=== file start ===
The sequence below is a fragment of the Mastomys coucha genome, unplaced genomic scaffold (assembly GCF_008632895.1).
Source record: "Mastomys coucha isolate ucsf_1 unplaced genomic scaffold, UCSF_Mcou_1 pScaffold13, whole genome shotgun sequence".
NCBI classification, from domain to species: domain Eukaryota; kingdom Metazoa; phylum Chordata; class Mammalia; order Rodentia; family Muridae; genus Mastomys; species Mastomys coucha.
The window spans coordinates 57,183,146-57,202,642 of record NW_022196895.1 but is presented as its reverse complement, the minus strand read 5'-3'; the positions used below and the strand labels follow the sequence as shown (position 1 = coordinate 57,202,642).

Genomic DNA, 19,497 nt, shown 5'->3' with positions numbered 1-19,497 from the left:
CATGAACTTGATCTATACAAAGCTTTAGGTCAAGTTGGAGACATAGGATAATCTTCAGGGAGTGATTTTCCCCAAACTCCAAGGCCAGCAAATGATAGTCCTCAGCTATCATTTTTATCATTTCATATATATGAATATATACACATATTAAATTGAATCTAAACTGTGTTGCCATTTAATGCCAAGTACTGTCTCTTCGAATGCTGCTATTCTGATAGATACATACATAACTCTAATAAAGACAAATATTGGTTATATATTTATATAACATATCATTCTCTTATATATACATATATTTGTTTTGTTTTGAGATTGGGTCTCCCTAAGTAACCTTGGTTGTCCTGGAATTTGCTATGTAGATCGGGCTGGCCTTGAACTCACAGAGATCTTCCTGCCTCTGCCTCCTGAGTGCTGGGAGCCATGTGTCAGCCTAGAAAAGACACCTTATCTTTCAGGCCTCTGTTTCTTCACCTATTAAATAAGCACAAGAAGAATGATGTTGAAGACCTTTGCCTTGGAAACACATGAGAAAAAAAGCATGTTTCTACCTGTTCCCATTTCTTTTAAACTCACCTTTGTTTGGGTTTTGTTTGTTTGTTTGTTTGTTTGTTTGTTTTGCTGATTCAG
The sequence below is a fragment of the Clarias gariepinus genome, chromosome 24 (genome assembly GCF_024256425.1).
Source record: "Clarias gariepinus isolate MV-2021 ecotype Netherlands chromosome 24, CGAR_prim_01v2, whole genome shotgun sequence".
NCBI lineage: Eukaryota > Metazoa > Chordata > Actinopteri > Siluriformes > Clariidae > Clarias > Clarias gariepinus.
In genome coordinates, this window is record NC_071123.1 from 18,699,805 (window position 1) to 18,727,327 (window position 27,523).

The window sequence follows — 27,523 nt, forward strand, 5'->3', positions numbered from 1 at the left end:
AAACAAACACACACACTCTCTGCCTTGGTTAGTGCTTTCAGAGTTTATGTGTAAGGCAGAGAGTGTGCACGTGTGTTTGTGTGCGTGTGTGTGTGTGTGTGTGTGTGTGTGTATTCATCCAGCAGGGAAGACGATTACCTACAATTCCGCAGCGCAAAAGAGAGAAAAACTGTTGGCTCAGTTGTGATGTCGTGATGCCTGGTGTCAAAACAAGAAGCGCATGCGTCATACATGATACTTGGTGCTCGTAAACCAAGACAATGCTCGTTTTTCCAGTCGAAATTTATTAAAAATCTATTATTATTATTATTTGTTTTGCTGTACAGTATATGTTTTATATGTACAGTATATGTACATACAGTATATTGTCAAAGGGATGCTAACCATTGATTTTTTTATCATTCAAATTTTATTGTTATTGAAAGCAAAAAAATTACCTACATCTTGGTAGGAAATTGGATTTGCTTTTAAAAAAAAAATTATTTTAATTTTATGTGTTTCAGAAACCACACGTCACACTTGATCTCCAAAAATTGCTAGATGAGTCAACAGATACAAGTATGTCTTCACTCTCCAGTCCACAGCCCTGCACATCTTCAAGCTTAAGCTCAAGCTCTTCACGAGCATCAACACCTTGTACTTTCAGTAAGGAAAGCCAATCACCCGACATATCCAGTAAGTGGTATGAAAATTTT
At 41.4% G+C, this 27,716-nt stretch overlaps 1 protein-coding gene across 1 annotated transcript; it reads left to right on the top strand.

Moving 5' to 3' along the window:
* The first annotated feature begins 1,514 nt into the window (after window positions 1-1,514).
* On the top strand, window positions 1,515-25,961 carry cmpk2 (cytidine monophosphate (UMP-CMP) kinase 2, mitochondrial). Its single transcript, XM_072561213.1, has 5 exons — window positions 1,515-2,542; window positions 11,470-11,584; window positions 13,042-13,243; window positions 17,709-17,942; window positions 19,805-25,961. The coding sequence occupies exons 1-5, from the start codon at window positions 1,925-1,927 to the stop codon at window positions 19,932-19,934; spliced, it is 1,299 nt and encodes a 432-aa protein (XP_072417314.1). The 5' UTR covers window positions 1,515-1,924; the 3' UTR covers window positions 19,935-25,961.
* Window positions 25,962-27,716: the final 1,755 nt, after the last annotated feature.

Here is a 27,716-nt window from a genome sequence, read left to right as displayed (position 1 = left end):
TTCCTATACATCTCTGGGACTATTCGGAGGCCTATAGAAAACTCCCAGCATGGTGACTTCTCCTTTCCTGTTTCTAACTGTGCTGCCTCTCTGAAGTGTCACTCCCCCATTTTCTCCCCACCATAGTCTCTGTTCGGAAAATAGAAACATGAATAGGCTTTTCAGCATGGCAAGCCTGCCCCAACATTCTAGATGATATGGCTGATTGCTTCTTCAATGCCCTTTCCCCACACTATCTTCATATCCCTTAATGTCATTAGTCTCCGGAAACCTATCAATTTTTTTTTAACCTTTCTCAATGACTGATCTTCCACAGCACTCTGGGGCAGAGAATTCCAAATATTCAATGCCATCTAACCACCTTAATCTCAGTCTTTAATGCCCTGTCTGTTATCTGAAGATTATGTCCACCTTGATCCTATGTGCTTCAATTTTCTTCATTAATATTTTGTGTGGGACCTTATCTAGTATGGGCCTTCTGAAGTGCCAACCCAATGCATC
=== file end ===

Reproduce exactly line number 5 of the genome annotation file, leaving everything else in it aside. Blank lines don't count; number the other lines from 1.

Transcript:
Genomic DNA, 19,497 nt, shown 5'->3' with positions numbered 1-19,497 from the left: